P005 and OC2

Glucagonoma in MEN1: a case for total pancreatectomy?

S Sivappriyan, T Kurzawinski and J Ahlquist

Southend University Hospital, and University College Hospital.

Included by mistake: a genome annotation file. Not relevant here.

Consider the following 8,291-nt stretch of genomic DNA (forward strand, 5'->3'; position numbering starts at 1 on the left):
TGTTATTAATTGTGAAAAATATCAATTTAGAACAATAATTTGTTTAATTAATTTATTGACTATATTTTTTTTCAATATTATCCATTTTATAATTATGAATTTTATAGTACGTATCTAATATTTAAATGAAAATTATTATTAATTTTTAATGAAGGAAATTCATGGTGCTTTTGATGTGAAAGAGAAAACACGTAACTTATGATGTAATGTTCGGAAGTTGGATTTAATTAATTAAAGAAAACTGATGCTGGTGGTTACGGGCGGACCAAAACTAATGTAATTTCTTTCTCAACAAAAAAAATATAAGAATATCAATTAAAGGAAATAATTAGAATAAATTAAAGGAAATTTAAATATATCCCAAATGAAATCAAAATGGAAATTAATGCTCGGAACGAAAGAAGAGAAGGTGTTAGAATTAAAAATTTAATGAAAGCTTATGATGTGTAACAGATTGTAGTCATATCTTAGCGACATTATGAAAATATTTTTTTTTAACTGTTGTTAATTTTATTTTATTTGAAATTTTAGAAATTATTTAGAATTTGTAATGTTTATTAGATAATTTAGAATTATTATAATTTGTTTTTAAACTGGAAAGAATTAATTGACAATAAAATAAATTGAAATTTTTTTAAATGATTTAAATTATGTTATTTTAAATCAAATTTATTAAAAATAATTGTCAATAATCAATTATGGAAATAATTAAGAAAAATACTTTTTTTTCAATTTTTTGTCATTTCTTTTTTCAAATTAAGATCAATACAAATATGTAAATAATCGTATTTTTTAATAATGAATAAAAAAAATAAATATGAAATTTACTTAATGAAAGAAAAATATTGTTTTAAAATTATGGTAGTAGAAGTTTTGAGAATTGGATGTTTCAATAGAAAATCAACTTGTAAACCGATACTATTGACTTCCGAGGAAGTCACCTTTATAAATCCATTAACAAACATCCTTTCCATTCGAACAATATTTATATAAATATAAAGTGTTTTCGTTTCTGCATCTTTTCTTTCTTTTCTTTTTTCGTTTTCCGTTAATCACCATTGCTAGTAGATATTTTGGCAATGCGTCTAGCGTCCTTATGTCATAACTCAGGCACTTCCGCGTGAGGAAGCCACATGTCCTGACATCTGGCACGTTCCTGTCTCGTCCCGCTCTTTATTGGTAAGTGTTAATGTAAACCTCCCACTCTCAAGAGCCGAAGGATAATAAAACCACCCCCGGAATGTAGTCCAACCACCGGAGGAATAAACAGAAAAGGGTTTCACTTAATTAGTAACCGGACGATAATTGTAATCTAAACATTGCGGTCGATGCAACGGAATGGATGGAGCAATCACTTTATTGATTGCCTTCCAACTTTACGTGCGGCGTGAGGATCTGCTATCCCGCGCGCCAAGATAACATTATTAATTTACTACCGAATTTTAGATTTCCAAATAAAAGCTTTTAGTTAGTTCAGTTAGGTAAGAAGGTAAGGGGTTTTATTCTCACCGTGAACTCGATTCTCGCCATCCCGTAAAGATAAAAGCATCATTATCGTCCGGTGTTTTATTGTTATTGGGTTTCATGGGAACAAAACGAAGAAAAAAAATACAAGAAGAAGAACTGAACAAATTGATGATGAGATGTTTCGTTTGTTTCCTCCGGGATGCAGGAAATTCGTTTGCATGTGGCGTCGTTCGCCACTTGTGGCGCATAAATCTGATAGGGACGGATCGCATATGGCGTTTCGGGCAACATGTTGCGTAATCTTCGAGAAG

The glucagonoma syndrome is caused by a glucagon secreting tumour arising in the alpha cells of the pancreatic islets; the clinical picture includes diabetes mellitus, migratory erythema and venous thrombosis. We describe here a patient with glucagonoma syndrome who presents a particular management challenge. A 59 year old man was referred with a new diagnosis of diabetes. He was known to have MEN1. Asymptomatic primary hyperparathyroidism had been diagnosed incidentally at the age of 31 years, and he had undergone 3 gland parathyroidectomy. He developed renal stones two years later; two further parathyroid explorations were initially successful but he subsequently developed recurrent mild asymptomatic hypercalcaemia (calcium 2.8 mmol/l). At 46 he had suffered marked peptic ulceration and spontaneous hypoglycaemia, and was found to have multifocal pancreatic tumours secreting both insulin and gastrin; following distal pancreatectomy and enucleation of two tumours in the head of pancreas he had remained well for 10 years. There was no history of pituitary disease. In the year prior to the recent diagnosis of diabetes he had suffered from recurrent DVT and a rash which was initially attributed to an allergy to anticoagulants. Recently his appetite has been poor and he has lost weight. On examination there was a scaly erosive troublesome rash affecting abdomen, genitals and limbs. Serum glucagon was elevated at 375 and >500 (normal <50) pmol/l; pancreatic polypeptide and chromogranin were also slightly elevated. CT showed no clear evidence of a tumour in the residual pancreas. Radionuclide imaging with a GLP1 receptor ligand (exendin CT) was negative but an octreotide scan indicated tumour in the head of pancreas and an adjacent node. Surgery will require completion pancreatectomy and lymph node clearance. The panel is invited to consider and discuss the relative benefits and hazards to the patient of this approach.